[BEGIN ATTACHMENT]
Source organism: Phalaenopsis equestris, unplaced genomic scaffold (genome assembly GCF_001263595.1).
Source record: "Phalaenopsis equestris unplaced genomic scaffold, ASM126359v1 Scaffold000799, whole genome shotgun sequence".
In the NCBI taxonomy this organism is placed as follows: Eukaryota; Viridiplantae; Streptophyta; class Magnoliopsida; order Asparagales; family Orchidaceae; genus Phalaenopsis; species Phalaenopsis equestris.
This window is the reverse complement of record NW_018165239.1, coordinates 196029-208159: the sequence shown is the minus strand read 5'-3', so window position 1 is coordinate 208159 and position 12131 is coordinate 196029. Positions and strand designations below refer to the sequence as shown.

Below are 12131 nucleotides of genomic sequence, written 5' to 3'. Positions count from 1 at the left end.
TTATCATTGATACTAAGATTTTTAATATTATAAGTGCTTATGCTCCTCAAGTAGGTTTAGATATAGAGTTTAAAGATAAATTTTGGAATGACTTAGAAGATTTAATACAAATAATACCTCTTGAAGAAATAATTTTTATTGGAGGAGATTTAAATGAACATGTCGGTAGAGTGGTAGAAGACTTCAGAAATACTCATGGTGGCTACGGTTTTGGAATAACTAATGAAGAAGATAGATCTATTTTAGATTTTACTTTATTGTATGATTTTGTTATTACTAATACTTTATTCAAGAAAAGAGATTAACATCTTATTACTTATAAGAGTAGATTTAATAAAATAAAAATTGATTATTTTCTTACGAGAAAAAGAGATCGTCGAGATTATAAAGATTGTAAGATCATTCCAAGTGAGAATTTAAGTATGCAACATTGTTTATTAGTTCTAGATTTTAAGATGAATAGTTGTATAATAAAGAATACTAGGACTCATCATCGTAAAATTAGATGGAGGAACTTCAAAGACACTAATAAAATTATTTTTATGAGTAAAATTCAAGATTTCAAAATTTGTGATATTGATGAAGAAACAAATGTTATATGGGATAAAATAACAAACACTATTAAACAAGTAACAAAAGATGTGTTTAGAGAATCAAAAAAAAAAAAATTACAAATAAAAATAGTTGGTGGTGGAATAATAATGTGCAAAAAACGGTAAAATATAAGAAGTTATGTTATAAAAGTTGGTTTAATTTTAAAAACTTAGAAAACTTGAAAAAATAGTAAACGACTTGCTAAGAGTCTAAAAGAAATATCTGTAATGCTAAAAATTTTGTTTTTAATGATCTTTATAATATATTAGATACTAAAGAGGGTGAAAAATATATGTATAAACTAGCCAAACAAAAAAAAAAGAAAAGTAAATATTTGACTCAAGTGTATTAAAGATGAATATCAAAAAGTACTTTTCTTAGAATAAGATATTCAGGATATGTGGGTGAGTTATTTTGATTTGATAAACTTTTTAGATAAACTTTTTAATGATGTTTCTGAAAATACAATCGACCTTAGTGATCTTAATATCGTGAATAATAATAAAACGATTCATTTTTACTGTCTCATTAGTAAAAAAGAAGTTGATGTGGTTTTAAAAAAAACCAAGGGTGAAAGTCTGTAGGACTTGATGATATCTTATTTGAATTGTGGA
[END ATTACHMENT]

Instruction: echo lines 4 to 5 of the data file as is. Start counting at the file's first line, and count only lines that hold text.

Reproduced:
This window is the reverse complement of record NW_018165239.1, coordinates 196029-208159: the sequence shown is the minus strand read 5'-3', so window position 1 is coordinate 208159 and position 12131 is coordinate 196029. Positions and strand designations below refer to the sequence as shown.

Below are 12131 nucleotides of genomic sequence, written 5' to 3'. Positions count from 1 at the left end.